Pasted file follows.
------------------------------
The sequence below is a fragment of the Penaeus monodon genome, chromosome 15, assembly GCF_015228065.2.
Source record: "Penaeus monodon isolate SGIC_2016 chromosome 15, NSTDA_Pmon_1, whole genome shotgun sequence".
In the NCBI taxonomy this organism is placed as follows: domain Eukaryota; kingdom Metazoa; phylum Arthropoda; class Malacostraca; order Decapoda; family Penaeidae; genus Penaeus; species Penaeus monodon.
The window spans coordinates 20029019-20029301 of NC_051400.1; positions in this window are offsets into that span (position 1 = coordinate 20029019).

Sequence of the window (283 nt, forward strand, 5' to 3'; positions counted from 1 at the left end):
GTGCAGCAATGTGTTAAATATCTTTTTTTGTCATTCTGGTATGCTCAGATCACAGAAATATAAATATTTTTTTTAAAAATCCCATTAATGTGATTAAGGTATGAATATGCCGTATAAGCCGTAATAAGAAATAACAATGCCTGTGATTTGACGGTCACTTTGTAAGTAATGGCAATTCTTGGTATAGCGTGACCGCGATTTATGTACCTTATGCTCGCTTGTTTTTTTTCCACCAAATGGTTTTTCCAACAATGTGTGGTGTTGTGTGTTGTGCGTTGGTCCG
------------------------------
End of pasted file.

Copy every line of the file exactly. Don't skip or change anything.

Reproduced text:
The sequence below is a fragment of the Penaeus monodon genome, chromosome 15, assembly GCF_015228065.2.
Source record: "Penaeus monodon isolate SGIC_2016 chromosome 15, NSTDA_Pmon_1, whole genome shotgun sequence".
In the NCBI taxonomy this organism is placed as follows: domain Eukaryota; kingdom Metazoa; phylum Arthropoda; class Malacostraca; order Decapoda; family Penaeidae; genus Penaeus; species Penaeus monodon.
The window spans coordinates 20029019-20029301 of NC_051400.1; positions in this window are offsets into that span (position 1 = coordinate 20029019).

Sequence of the window (283 nt, forward strand, 5' to 3'; positions counted from 1 at the left end):
GTGCAGCAATGTGTTAAATATCTTTTTTTGTCATTCTGGTATGCTCAGATCACAGAAATATAAATATTTTTTTTAAAAATCCCATTAATGTGATTAAGGTATGAATATGCCGTATAAGCCGTAATAAGAAATAACAATGCCTGTGATTTGACGGTCACTTTGTAAGTAATGGCAATTCTTGGTATAGCGTGACCGCGATTTATGTACCTTATGCTCGCTTGTTTTTTTTCCACCAAATGGTTTTTCCAACAATGTGTGGTGTTGTGTGTTGTGCGTTGGTCCG